This conflict came to a head in 1891 after a series of fili­busters by Demo­crats threatened to derail legis­la­tion author­iz­ing federal troops to super­vise federal elec­tions — an early use of the tool to block civil rights protec­tions for Black Amer­ic­ans. Seek­ing to cut off debate, Repub­lican lead­ers appealed to Vice Pres­id­ent Levi Morton to rule on whether a major­ity could bring debate to a close and proceed to a vote. foot­note8_dywbhkr 8 Gregory J. Wawro and Eric Schick­ler, Fili­buster: Obstruc­tion and Lawmak­ing in the U.S. Senate (Prin­ceton, NJ: Prin­ceton Univer­sity Press, 2006), 62–87.  At that time, the Senate had yet to adopt any provi­sion to end debate — in other words, to bring a fili­buster to a close — because the fili­buster’s use had been so rare. Sen. George Edmunds (R-VT) defen­ded what would become the cloture rule, explain­ing, “The Consti­tu­tion . . . neces­sar­ily implies that no minor­ity, whether of one or any other number, should or could unduly obstruct the expres­sion of the will of the major­ity. foot­note9_uhbqb4i 9 “The Senate’s New Rule,” Wash­ing­ton Post, Decem­ber 28, 1890. Edmund­s’s proposal did not pass. foot­note10_zyy9ehu 10 Key Repub­lic­ans backed away from both the civil rights initi­at­ive and the proposed proced­ural reform, view­ing them as inex­tric­ably linked. Wawro and Schick­ler, Fili­buster, 76–86. But during World War I, a fili­buster by what Pres­id­ent Woodrow Wilson decried as a “little group of will­ful men” against legis­la­tion seek­ing to arm U.S. merchant ships against German attacks caused an outcry for reform. foot­note11_4xa8e8s 11 “In a formal state­ment to the coun­try that bristled with the indig­na­tion he felt,” Pres­id­ent Woodrow Wilson chas­tised the group of senat­ors stand­ing in his way as a “little group of will­ful men repres­ent­ing no opin­ion but their own.” Accord­ing to Pres­id­ent Wilson, their actions “rendered the great Govern­ment of the United States help­less and contempt­ible.” “Sharp Words by Wilson,” New York Times, March 5, 1917, https://times­ma­­ma­chine/1917/03/05/issue.html.  Wilson made clear his strong support for a change to Senate rules, lament­ing that “the Senate of the United States is the only legis­lat­ive body in the world which cannot act when its major­ity is ready for action.” foot­note12_nge8b4m 12 Fisk and Chemer­insky, “The Fili­buster,” 197.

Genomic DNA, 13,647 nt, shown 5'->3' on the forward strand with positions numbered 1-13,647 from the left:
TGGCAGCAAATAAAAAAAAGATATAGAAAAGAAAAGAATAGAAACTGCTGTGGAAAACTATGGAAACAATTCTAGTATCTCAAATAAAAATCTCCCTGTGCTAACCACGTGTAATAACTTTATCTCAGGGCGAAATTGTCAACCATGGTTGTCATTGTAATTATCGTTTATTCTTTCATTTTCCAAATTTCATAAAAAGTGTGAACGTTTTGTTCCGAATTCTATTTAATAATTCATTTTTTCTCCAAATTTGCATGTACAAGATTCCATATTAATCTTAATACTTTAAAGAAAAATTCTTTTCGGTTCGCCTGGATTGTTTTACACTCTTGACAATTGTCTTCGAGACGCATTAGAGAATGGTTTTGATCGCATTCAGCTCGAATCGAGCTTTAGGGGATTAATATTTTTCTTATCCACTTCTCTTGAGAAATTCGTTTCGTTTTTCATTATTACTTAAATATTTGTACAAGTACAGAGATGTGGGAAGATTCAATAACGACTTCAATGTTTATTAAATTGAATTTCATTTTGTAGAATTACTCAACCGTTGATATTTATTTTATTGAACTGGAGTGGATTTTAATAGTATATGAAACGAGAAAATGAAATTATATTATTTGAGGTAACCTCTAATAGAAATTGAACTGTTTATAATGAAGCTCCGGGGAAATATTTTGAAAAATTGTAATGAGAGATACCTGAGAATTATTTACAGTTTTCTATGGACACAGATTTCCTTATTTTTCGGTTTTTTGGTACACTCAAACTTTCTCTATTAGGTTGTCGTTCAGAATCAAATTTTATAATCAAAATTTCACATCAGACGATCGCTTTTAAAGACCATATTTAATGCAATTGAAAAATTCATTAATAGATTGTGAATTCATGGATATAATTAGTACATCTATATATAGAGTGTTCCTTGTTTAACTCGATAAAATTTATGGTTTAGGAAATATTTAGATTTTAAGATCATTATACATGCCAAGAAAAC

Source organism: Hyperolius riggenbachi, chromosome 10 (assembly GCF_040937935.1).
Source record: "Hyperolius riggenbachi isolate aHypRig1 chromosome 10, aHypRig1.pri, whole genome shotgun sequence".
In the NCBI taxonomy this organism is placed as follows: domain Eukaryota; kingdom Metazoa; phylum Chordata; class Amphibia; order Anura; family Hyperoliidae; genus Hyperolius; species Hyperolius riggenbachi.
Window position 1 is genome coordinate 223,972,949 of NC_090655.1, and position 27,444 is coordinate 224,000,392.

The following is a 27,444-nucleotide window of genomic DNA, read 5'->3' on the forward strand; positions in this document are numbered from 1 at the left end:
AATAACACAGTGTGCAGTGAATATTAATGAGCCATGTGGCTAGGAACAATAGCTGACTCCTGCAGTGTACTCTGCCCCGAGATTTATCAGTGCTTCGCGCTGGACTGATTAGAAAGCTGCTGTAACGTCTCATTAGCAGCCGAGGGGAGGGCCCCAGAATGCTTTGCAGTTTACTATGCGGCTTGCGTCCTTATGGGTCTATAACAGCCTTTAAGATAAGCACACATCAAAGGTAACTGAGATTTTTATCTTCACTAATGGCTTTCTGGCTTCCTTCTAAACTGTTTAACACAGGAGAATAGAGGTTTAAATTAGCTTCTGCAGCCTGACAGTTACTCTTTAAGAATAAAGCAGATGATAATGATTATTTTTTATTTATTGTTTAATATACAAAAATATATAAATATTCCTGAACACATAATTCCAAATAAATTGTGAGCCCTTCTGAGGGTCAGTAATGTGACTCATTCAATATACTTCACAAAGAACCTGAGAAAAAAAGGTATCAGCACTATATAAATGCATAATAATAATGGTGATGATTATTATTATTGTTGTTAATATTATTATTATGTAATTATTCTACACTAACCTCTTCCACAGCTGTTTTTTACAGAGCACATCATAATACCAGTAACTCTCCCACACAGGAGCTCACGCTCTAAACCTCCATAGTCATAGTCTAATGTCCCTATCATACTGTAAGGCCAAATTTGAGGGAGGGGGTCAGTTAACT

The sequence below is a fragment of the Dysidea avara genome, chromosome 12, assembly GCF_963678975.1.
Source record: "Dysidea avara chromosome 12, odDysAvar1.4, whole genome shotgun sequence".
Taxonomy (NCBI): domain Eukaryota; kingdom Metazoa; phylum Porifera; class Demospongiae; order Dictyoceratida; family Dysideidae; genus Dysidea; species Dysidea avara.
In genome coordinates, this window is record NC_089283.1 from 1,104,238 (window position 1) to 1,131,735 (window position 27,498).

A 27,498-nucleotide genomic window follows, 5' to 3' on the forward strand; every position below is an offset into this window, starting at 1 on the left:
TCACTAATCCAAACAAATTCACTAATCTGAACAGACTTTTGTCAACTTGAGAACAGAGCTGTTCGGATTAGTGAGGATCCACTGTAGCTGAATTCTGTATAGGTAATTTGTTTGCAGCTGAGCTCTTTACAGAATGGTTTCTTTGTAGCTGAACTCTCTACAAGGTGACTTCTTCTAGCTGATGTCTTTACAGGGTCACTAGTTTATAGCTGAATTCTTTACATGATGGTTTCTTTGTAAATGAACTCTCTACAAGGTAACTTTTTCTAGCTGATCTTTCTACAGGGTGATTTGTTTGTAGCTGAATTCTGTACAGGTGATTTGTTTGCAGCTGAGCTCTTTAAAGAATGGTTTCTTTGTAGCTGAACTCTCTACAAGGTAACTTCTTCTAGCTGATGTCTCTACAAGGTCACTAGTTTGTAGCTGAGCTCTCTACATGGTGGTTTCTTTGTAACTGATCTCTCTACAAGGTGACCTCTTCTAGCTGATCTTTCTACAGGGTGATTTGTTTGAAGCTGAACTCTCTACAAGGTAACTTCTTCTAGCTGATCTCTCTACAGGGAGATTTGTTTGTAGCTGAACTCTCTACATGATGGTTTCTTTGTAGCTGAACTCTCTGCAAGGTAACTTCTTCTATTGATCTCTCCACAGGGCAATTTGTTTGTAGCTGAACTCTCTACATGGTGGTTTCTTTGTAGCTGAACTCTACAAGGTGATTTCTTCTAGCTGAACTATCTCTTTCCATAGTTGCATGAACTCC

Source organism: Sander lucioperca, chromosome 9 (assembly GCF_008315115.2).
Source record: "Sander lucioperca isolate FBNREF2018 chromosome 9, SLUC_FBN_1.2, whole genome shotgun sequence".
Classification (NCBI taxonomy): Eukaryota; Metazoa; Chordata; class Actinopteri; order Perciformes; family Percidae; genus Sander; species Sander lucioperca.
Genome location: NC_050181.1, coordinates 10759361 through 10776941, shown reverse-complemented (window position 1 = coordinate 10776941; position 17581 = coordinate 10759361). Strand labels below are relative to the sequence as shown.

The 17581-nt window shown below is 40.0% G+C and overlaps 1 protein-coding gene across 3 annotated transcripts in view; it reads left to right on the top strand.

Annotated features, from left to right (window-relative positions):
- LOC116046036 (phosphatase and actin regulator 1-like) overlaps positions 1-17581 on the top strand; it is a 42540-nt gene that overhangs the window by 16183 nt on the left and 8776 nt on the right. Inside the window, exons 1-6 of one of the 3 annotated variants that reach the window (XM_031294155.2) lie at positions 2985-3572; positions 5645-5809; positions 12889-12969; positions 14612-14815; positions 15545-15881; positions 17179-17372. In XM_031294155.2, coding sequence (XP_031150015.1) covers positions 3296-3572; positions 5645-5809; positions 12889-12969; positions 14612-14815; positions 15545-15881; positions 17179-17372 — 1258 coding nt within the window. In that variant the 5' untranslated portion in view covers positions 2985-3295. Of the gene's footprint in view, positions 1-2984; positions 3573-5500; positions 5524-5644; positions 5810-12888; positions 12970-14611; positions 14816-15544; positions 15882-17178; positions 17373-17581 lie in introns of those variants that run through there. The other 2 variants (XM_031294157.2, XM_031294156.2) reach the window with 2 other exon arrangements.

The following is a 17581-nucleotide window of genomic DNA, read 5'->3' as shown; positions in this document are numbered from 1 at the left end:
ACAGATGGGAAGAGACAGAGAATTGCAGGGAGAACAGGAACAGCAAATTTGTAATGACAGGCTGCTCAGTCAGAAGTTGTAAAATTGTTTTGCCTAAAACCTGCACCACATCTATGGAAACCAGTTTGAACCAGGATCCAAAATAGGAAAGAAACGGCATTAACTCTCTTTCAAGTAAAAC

Proponents of reform contin­ued to make the point that the Consti­tu­tion left it to the Senate to set its own rules by a major­ity vote at the begin­ning of each new Congress — allow­ing members to change the rule so that a mere major­ity could win a vote. foot­note13_p3pq4ih 13 55 Cong. Rec. 17 (1917); Martin B. Gold and Dimple Gupta, “The Consti­tu­tional Option to Change Senate Rules and Proced­ures: A Major­it­arian Means to Over­come the Fili­buster,” Harvard Journal of Law and Public Policy 28 (2005): 208. Sen. Thomas Walsh (D-MT) explained to the cham­ber that the Consti­tu­tion gave each house the power to set its own rules, some­thing done by the House of Repres­ent­at­ives each Congress via a major­ity vote. Indeed, he argued, the case was even stronger for the Senate, since it is a “continu­ing body,” whereby some senat­ors remain even while others are up for reelec­tion. “A major­ity may adopt the rules, in the first place. It is prepos­ter­ous to assert that they may deny future major­it­ies the right to change them.” foot­note14_c2w8f0a 14 55 Cong. Rec. 17, 18 (1917); and Gold and Gupta, “The Consti­tu­tional Option,” 225–226. It would be uncon­sti­tu­tional, Walsh argued, for a Senate rule to thwart the abil­ity of future Senates to set their own rules. foot­note15_cbjaztp 15 55 Cong. Rec. 18 (1917); and Gold and Gupta, “The Consti­tu­tional Option,” 225–226. Soon after­ward, in 1917, the Senate adop­ted the cloture rule, allow­ing a vote to bring debate to a close and end a fili­buster. foot­note16_9fumxtw 16 55 Cong. Rec. 18 (1917); and Gold and Gupta, “The Consti­tu­tional Option,” 225–226. While Walsh’s argu­ments were never form­ally considered, the idea that the Senate could rule by major­ity no doubt had an impact on the adop­tion of the cloture rule. At that time, the Senate chose not to adopt a strict major­ity rule, instead requir­ing two-thirds of the senat­ors present to vote for cloture to end debate. Nonethe­less, the adop­tion of the cloture vote demon­strated the Senate could change its rules to prevent obstruct­ive tactics. foot­note17_0yq7i1t 17 Fisk and Chemer­insky, “The Fili­buster,” 198. Cloture votes were quite unusual for the next half century, with just 37 between 1917 and 1967. foot­note18_cju5x1r 18 Fisk and Chemer­insky, “The Fili­buster,” 198–99.